THE origin of one of Sarawak’s most popular tourist destinations, Mount Santubong, remains a mystery. The people here have many versions as to how Santubong got its name.
Located 35km from the capital city, Kuching, on the northwestern coast of Borneo, Mount Santubong and its surrounding rainforest, mangrove swamps, rivers and sandy beaches, have been home to the native Iban community since the seventh century.
According to the Encyclopaedia of Iban Studies, the natives refered to the place as “Si-antu-ubong”, which in the Iban language means “spirit boat”.
It was customary for the Iban people to place the dead in a boat-like coffin made from a single hollow log.
It is believed the vessel will take the dead to the world beyond.
Some people, however, believed that the name was introduced by the Hakka Chinese, who called it “San Chu Bong”, which means wild boar king.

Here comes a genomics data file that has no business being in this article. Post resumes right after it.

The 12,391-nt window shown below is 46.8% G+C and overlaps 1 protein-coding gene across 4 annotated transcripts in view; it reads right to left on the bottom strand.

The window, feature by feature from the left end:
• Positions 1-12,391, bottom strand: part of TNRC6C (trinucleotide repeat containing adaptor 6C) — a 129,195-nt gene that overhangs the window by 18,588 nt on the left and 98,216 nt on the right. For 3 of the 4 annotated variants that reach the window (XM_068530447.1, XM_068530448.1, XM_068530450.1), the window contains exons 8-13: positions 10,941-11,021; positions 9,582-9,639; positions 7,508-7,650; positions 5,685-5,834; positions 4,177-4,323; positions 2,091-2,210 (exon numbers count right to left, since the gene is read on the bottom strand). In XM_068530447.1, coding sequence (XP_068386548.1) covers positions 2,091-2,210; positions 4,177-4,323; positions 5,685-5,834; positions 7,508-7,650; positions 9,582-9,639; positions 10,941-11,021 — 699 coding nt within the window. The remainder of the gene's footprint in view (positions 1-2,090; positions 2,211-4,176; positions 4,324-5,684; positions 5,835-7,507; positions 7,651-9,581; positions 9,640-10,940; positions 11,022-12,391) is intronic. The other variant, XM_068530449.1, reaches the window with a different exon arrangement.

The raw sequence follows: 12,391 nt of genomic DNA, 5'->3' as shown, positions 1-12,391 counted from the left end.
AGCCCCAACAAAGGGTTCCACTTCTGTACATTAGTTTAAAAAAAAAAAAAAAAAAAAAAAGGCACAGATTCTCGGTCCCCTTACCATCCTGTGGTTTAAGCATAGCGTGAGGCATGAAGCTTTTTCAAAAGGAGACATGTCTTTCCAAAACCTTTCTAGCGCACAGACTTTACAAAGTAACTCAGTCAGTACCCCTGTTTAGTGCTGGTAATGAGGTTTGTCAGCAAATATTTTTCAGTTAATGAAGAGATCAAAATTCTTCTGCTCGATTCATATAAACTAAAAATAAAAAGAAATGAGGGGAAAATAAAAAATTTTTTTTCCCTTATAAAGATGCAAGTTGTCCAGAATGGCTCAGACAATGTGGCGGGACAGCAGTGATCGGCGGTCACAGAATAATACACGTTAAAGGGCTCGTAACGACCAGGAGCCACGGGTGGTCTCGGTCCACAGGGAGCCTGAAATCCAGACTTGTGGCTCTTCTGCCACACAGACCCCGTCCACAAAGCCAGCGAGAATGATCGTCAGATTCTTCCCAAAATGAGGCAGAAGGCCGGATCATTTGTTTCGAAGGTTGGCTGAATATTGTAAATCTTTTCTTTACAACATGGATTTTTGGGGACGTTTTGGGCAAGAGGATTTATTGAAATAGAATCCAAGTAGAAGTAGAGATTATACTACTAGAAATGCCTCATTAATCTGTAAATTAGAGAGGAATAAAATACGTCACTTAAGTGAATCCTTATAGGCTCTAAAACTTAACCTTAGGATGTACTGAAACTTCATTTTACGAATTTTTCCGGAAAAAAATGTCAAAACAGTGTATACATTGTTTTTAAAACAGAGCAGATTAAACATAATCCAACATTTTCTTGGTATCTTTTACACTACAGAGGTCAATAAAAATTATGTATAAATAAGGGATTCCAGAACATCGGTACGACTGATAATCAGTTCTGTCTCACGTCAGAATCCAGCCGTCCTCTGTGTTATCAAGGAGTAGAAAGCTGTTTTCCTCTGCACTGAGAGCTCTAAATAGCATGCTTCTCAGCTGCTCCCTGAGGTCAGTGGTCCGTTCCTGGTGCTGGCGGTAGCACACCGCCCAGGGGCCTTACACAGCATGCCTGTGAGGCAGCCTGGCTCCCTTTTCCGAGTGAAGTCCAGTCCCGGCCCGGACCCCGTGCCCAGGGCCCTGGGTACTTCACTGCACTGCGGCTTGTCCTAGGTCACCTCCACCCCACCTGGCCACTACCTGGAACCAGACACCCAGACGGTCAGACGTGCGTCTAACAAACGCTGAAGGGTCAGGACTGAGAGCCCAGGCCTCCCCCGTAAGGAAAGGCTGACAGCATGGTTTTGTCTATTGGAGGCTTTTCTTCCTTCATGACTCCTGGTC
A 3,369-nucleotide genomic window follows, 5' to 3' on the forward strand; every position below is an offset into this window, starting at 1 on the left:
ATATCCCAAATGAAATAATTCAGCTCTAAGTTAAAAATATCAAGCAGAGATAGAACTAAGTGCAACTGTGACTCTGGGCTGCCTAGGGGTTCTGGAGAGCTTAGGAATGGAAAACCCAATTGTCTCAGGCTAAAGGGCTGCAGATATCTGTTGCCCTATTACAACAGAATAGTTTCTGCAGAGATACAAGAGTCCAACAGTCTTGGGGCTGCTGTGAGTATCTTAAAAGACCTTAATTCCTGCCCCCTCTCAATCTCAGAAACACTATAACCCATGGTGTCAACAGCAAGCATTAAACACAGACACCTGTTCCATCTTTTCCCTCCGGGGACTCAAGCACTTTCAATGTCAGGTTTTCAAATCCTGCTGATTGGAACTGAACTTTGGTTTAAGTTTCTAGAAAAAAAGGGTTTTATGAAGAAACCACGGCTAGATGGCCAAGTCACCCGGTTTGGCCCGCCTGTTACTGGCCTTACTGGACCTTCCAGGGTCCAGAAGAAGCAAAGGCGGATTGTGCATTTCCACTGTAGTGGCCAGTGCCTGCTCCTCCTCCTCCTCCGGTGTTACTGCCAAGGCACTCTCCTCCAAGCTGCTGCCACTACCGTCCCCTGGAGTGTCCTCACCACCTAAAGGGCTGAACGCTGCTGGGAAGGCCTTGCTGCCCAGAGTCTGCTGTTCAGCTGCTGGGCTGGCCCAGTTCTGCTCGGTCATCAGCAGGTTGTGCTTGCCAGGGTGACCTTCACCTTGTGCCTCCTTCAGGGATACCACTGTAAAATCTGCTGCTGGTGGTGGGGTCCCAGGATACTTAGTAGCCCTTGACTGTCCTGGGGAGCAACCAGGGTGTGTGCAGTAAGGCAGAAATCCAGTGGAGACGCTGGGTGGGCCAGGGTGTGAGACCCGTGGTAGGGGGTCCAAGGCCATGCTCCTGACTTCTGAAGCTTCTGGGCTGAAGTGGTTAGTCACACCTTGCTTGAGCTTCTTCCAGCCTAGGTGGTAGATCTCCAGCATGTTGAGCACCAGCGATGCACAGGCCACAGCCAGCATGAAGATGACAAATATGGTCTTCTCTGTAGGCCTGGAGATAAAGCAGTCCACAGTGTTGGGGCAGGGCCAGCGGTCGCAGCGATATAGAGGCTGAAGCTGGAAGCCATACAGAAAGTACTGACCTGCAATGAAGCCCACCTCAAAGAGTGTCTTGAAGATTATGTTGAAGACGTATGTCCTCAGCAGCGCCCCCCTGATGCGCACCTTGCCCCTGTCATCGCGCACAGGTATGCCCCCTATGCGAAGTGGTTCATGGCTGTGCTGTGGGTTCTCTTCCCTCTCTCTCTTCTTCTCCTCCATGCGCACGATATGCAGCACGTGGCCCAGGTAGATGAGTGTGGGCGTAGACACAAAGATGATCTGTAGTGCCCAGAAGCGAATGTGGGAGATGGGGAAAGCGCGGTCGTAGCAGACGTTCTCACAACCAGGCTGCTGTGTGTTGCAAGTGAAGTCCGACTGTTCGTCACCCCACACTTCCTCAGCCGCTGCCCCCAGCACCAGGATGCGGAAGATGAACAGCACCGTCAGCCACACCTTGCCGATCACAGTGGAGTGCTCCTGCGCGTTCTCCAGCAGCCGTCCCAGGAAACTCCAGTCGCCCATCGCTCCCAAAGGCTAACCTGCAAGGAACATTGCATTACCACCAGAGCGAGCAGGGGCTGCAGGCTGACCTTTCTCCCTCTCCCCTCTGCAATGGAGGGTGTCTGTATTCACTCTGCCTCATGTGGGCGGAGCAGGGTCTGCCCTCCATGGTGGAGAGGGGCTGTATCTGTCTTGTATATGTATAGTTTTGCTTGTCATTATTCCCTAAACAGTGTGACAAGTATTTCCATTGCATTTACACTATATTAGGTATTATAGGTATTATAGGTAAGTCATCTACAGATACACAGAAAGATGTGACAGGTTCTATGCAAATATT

Kampung Santubong chief Suhaili Kifli, 64, said many of the Malay villagers still held on to this legend.
“According to history, some of the first people who lived here claimed that they saw a huge wild boar as big as a human,” he said, adding that Santubong in Iban also means “collapse”.
Another interesting legend often associated to Santubong is that of two beautiful princesses from heaven, Santubong and Sejinjang.
According to the legend, the King of Heaven had sent the princesses to restore peace when war broke out between Kampung Pasir Puteh and Kampung Pasir Kuning.
The princesses brought peace to the villages and helped the villagers become prosperous.
Many princes asked for their hand in marriage. Both the princesses, however, fell in love with a prince and fought over him.
Angered by their behaviour, the King of Heaven cursed them and turned Santubong into Mount Santubong and Sejinjang into Mount Sejinjang.
Some people say the mountains resemble women lying on their back and a crack on the peak of Mount Santubong is the scar on Princess Santubong’s cheek, which she obtained during the fight with Princess Sejinjang.
“It is hard to believe such mythical tales. But people have shared these stories for a long time,” said Suhaili.
Continue reading (Incl. Pics) at: Santubong - A haven for nature lovers.